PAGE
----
The Pathophysiology of Fragile X (and What It Teaches Us about Synapses)

Howard Hughes Medical Institute, Picower Institute for Learning and Memory, Massachusetts Institute of Technology, Cambridge, Massachusetts 02139, USA.
Annual Review of Neuroscience (Impact Factor: 19.32). 04/2012; 35(1):417-43. DOI: 10.1146/annurev-neuro-060909-153138
Source: PubMed


Fragile X is the most common known inherited cause of intellectual disability and autism, and it typically results from transcriptional silencing of FMR1 and loss of the encoded protein, FMRP (fragile X mental retardation protein). FMRP is an mRNA-binding protein that functions at many synapses to inhibit local translation stimulated by metabotropic glutamate receptors (mGluRs) 1 and 5. Recent studies on the biology of FMRP and the signaling pathways downstream of mGluR1/5 have yielded deeper insight into how synaptic protein synthesis and plasticity are regulated by experience. This new knowledge has also suggested ways that altered signaling and synaptic function can be corrected in fragile X, and human clinical trials based on this information are under way.

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    • " and in a mouse model for the disease there are more immature spines in hippocampus and neocortex , and the total number of dendritic spines is increased ( Levenga and Willemsen , 2012 ) . A large variety of changes in synaptic transmission have been observed in the mouse model for FXS , including changes in short - and in long - term plasticity ( Bhakar et al . , 2012 ) . Most of them are thought to be secondary to the effects of FMRP on translation , but some of them are caused by a direct binding of FMRP to proteins involved in synaptic transmission ( Brager and Johnston , 2014 ) . Neurofibromatosis type 1 is caused by heterozygous mutations in the Nf1 gene . Nf1 encodes the protein neurofibromin ,"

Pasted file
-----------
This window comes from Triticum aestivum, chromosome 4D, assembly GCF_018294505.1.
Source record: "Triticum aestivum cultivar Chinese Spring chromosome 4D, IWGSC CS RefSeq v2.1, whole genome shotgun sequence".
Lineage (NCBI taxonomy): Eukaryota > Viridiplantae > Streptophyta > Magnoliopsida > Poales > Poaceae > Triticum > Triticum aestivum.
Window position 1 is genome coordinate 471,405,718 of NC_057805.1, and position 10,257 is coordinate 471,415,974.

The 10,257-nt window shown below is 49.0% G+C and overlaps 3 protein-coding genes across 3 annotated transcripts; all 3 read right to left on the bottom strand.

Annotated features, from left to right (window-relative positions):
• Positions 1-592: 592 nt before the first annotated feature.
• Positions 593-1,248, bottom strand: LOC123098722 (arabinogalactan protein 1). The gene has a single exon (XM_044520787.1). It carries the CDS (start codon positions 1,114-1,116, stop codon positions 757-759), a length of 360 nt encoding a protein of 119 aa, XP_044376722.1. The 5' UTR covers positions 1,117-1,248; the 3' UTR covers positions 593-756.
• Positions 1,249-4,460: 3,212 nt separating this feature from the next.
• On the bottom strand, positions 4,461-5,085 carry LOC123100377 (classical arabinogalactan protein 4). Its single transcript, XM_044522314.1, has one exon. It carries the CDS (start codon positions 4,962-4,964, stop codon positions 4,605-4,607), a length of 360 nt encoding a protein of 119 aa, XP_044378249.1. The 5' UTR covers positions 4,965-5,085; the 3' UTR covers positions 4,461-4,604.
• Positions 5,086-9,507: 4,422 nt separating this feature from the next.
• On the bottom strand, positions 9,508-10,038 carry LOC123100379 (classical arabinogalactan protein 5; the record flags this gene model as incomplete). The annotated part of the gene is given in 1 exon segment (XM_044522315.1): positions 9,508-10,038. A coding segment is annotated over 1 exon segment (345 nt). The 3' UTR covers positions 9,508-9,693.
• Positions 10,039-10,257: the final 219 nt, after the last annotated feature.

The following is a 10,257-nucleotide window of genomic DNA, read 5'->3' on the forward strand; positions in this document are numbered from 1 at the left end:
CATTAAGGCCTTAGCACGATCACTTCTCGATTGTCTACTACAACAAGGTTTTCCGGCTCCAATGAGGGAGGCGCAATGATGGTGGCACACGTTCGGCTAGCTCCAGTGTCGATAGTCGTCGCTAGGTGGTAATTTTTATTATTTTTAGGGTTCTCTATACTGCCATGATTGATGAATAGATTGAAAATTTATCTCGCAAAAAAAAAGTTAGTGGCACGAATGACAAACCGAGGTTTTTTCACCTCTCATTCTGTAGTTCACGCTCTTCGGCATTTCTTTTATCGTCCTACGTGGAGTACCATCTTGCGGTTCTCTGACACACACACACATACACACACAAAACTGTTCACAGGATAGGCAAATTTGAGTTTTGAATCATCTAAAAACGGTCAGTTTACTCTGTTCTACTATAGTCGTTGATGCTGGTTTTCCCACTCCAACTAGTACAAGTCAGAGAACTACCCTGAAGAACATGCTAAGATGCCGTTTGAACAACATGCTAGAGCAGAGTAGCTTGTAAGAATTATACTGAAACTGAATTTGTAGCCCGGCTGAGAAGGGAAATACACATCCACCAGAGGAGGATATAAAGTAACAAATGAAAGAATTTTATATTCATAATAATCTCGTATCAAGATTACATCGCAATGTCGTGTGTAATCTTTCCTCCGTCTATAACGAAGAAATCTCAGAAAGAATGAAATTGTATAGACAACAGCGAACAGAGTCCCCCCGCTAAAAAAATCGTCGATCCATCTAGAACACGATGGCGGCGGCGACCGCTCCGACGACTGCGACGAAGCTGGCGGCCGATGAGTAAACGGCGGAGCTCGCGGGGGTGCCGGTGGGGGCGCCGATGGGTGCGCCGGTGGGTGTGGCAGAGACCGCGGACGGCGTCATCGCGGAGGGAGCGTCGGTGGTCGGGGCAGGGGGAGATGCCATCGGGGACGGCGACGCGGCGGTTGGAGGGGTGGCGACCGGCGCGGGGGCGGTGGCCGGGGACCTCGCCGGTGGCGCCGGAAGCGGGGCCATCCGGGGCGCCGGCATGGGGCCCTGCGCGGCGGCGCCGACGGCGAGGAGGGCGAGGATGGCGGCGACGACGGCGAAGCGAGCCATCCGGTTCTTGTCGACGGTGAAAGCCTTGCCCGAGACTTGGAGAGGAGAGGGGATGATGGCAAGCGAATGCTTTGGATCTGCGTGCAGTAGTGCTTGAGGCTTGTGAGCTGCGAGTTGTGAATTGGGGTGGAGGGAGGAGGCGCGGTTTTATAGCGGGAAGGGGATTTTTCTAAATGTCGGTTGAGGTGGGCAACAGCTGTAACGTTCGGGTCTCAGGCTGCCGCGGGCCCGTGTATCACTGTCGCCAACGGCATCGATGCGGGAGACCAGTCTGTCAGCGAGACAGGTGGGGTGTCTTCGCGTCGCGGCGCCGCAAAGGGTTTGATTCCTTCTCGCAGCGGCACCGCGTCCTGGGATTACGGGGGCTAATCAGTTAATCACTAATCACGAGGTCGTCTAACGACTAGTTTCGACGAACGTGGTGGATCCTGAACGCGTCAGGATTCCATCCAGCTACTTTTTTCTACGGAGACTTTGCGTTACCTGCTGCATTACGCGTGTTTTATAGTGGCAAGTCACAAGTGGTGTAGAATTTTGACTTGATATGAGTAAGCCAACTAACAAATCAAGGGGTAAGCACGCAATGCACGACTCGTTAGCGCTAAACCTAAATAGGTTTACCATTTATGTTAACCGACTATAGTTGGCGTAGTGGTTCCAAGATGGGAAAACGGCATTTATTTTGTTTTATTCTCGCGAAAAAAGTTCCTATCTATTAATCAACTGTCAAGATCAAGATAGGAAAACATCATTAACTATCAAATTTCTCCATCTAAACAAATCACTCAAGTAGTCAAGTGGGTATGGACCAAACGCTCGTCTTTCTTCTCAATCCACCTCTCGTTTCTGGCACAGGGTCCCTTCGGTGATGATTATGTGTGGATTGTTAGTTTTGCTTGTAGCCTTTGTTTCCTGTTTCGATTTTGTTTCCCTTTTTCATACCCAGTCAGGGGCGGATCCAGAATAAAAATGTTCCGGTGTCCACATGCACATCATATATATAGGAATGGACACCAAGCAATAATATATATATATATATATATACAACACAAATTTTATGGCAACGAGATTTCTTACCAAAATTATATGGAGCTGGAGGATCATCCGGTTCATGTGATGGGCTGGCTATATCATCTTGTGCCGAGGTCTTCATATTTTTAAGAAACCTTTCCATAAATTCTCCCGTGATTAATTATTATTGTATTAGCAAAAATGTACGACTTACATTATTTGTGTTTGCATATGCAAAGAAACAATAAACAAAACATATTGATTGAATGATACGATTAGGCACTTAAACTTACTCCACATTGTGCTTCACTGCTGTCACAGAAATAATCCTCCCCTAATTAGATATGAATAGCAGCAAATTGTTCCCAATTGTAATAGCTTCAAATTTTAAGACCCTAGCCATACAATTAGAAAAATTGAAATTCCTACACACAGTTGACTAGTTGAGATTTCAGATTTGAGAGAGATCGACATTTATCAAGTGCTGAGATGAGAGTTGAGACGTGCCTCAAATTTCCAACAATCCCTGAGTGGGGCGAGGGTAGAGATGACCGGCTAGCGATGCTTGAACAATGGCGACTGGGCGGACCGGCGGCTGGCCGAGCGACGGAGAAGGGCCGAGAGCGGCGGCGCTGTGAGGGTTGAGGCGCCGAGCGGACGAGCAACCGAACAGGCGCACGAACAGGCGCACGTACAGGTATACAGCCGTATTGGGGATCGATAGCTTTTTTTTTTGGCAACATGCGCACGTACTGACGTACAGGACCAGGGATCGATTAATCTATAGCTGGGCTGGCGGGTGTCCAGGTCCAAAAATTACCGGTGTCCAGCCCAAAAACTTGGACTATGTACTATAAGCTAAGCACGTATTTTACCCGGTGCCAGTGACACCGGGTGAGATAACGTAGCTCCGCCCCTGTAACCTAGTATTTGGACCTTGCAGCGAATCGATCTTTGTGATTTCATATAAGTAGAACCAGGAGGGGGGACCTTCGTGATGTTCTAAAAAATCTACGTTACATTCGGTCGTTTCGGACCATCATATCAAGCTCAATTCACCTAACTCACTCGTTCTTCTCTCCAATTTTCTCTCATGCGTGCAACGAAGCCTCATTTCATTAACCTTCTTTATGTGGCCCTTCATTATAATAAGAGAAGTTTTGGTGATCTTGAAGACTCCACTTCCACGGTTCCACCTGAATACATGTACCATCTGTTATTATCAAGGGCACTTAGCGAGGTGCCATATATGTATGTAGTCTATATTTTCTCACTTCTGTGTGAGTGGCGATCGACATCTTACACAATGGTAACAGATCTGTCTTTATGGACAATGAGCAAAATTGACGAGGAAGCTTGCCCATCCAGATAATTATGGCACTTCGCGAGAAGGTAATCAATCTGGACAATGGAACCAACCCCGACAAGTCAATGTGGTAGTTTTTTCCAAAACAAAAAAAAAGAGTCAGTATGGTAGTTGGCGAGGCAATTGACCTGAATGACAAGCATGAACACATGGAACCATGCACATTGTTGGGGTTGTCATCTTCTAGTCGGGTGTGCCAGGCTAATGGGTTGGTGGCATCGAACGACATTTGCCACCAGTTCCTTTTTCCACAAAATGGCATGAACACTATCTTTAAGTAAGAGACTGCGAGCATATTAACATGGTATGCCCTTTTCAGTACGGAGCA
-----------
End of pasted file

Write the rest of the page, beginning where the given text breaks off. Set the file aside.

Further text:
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    ABSTRACT: Defects in the rat sarcoma viral oncogene homolog (Ras)/extracellular-signal-regulated kinase and the phosphatidylinositol 3-kinase-mammalian target of rapamycin (mTOR) signaling pathways are responsible for several neurodevelopmental disorders. These disorders are an important cause for intellectual disability; additional manifestations include autism spectrum disorder, seizures, and brain malformations. Changes in synaptic function are thought to underlie the neurological conditions associated with these syndromes. We therefore studied morphology and in vivo synaptic transmission of the calyx of Held synapse, a relay synapse in the medial nucleus of the trapezoid body (MNTB) of the auditory brainstem, in mouse models of tuberous sclerosis complex (TSC), Fragile X syndrome (FXS), Neurofibromatosis type 1 (NF1), and Costello syndrome. Calyces from both Tsc1(+/-) and from Fmr1 knock-out (KO) mice showed increased volume and surface area compared to wild-type (WT) controls. In addition, in Fmr1 KO animals a larger fraction of calyces showed complex morphology. In MNTB principal neurons of Nf1 (+/) (-) mice the average delay between EPSPs and APs was slightly smaller compared to WT controls, which could indicate an increased excitability. Otherwise, no obvious changes in synaptic transmission, or short-term plasticity were observed during juxtacellular recordings in any of the four lines. Our results in these four mutants thus indicate that abnormalities of mTOR or Ras signaling do not necessarily result in changes in in vivo synaptic transmission.